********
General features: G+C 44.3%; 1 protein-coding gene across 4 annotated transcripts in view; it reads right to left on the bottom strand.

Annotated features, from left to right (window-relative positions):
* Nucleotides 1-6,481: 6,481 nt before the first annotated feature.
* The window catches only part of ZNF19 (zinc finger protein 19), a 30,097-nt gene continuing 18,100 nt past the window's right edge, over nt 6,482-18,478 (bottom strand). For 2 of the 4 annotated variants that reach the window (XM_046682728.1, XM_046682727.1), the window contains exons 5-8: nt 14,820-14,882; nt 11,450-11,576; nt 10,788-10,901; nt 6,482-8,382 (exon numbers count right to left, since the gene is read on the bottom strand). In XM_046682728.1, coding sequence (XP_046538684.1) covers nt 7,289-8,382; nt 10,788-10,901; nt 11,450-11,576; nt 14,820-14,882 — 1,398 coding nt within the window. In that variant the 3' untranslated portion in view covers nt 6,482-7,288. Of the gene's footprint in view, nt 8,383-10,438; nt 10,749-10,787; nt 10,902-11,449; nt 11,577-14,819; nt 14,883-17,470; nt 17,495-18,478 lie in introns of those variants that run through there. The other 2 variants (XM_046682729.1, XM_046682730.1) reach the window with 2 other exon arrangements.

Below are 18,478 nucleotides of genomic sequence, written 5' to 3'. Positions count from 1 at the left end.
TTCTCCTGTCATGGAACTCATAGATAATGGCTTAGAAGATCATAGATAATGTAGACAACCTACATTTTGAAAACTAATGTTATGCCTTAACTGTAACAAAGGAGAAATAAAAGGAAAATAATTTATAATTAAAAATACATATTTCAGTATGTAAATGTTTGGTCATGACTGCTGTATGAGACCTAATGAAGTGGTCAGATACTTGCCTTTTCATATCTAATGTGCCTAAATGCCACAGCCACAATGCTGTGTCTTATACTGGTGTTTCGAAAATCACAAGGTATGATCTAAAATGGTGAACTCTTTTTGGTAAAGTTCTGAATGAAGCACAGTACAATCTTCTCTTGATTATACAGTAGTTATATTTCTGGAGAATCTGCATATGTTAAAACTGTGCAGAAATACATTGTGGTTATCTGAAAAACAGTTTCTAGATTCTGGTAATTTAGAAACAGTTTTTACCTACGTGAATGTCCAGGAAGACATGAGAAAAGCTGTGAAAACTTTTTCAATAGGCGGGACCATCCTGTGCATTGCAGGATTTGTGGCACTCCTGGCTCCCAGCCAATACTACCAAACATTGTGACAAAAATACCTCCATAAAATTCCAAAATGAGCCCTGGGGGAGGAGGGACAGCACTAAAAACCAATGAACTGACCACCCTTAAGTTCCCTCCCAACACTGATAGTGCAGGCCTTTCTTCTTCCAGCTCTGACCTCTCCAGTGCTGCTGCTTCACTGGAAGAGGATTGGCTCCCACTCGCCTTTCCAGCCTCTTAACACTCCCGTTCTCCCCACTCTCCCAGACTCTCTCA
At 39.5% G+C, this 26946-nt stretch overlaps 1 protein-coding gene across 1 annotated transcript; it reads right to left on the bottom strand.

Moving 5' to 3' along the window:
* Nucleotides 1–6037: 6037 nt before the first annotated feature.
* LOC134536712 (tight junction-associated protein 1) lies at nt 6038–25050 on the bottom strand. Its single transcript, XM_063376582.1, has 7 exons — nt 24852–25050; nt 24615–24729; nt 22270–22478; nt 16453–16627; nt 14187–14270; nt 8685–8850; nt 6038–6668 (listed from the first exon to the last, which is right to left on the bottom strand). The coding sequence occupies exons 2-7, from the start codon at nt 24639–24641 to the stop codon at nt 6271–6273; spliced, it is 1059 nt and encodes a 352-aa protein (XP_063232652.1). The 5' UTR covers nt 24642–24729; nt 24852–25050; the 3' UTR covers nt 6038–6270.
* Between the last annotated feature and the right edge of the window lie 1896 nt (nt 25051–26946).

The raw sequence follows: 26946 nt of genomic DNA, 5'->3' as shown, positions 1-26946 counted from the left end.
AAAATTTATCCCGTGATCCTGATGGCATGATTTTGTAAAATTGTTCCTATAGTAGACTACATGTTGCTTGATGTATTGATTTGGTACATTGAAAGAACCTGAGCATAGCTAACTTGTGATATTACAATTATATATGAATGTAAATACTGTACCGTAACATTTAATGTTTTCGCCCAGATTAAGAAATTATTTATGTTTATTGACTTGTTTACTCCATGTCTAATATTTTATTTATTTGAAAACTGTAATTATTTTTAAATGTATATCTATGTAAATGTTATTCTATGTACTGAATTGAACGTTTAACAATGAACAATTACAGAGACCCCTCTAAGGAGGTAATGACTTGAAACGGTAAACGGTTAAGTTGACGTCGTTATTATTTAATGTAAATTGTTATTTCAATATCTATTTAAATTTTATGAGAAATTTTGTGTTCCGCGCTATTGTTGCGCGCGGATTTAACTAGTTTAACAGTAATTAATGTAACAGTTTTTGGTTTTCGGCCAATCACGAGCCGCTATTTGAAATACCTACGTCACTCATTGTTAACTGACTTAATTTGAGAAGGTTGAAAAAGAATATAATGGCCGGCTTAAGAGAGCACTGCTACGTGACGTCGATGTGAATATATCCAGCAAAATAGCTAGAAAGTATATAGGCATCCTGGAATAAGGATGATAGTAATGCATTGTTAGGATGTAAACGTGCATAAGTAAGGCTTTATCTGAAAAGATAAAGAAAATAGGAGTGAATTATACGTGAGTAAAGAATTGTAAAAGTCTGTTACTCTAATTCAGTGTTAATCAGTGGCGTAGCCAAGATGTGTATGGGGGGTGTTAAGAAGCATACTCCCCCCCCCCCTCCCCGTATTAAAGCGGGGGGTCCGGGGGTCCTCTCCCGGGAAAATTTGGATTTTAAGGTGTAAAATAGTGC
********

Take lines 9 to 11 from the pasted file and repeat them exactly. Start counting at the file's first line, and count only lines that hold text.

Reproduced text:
* Nucleotides 1–6037: 6037 nt before the first annotated feature.
* LOC134536712 (tight junction-associated protein 1) lies at nt 6038–25050 on the bottom strand. Its single transcript, XM_063376582.1, has 7 exons — nt 24852–25050; nt 24615–24729; nt 22270–22478; nt 16453–16627; nt 14187–14270; nt 8685–8850; nt 6038–6668 (listed from the first exon to the last, which is right to left on the bottom strand). The coding sequence occupies exons 2-7, from the start codon at nt 24639–24641 to the stop codon at nt 6271–6273; spliced, it is 1059 nt and encodes a 352-aa protein (XP_063232652.1). The 5' UTR covers nt 24642–24729; nt 24852–25050; the 3' UTR covers nt 6038–6270.
* Between the last annotated feature and the right edge of the window lie 1896 nt (nt 25051–26946).